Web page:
(RepublicanJournal.org) – Dozens of state officials are asking the Biden administration’s Securities and Exchange Commission (SEC) to drop a proposed new land transfer law. If the rule is passed it will turn publicly owned land into the backing for a new kind of financial product. The officials say this could be a threat to national security — and a bad financial product, too.
What Is the SEC Proposing?
On December 21, 2023, the SEC announced that the New York Stock Exchange was proposing a change to the rules that would allow it to list Natural Asset Companies (NACs) on the exchange. Under the proposal, NACs would be companies whose main aim is to “actively manage, maintain, restore (as applicable), and grow the value of natural assets and their production of ecosystem services.” The proposal defines “ecosystem services” as things like biodiversity, clean water, and the capture of carbon from the atmosphere, for example by growing trees.
Thirty state officials have now written to the SEC urging them to refuse the proposal. The officials, who include state auditors, treasurers, and comptrollers, say they have many concerns, but the main one is that it’s an attempt to make money from “processes not backed by economic activity.” Put simply, this means that if an NAC owns a forest, that is capturing carbon as its trees grow, it would be carrying out its “ecosystem service” — but it wouldn’t be buying or selling anything, or making money in any other way. If its stock price on the NYSE went up, creating more value, there would be no reason for that rise in value. In short, it’s the sort of idea financial bubbles are made of.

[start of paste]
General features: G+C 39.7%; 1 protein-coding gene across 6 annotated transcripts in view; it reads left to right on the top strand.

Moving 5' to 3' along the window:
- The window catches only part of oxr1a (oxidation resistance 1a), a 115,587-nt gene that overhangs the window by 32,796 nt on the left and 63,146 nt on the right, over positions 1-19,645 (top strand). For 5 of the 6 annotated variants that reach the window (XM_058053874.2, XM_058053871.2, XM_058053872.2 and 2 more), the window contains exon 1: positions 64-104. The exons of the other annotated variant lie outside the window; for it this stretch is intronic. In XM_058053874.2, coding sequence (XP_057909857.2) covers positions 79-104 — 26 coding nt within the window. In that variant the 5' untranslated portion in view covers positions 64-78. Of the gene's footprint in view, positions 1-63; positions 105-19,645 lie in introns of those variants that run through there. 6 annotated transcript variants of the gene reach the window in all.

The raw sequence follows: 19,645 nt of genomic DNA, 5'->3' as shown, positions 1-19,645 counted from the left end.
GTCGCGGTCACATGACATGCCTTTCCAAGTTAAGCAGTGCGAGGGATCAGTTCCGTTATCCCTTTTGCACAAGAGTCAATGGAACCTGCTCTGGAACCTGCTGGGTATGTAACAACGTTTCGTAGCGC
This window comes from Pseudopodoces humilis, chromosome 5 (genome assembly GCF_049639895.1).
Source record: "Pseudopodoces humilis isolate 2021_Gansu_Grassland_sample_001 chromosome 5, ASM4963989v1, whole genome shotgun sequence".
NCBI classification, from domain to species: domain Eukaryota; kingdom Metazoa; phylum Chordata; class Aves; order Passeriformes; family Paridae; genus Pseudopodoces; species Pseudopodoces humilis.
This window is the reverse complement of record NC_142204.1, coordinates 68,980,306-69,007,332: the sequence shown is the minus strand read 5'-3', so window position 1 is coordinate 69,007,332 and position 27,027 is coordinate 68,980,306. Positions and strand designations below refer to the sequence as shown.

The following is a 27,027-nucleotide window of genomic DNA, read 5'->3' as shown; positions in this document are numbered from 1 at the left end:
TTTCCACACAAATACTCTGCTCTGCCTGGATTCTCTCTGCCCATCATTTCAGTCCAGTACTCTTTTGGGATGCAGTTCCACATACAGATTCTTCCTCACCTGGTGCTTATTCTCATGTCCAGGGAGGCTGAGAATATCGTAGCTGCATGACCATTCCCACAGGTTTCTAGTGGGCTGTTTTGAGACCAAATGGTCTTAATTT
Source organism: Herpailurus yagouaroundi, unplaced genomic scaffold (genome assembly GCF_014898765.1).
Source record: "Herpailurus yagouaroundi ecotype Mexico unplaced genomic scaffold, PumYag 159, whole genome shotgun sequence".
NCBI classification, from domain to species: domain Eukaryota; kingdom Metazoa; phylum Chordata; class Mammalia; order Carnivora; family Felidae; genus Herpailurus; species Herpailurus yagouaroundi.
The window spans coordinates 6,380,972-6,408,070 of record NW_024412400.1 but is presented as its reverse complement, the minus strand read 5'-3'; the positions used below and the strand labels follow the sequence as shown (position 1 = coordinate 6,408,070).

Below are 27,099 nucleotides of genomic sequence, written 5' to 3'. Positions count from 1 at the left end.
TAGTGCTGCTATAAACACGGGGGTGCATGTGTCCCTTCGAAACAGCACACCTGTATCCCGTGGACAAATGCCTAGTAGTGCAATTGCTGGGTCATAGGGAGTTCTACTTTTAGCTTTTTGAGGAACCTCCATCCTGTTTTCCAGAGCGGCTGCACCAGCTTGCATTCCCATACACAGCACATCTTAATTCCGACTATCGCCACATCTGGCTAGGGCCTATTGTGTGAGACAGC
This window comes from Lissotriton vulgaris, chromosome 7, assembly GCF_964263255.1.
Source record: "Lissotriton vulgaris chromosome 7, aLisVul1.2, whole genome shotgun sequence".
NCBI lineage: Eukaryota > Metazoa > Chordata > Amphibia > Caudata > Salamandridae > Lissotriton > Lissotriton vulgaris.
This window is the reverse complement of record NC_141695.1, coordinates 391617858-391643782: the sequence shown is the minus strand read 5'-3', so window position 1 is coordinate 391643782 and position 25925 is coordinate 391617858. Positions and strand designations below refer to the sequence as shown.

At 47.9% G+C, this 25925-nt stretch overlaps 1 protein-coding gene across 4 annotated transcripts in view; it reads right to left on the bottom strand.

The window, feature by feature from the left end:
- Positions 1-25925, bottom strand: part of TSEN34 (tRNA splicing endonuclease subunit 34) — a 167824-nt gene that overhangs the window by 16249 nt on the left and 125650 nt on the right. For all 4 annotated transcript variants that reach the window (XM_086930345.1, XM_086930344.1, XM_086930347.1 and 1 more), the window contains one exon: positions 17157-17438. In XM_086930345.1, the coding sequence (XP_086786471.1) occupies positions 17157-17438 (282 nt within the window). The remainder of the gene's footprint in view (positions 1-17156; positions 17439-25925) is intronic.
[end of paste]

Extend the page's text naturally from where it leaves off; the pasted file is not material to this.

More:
National Security in Danger
The officials also pointed out that by selling stock in NACs, the proposal would allow foreign investors — including those from hostile nations — to damage the US economy. If land was bought by an NAC it wouldn’t be available for productive uses, like for example growing food. As an example, the Chinese government could harm US energy security by buying land in oil-rich areas and turning it into an NAC, which would prevent drilling.
Alaska Department of Revenue Commissioner Adam Crum, who signed the letter to the SEC, says it could be “absolutely catastrophic” for rural Americans. The House Committee on Natural Resources is now on the case; in its own letter to the SEC, it said it was “deeply concerned” about the implications of the proposal. It seems many of our officials and elected representatives can already see how damaging this proposal could be. The only problem now is getting the Biden administration to put aside its obsession with green issues and take these concerns seriously.
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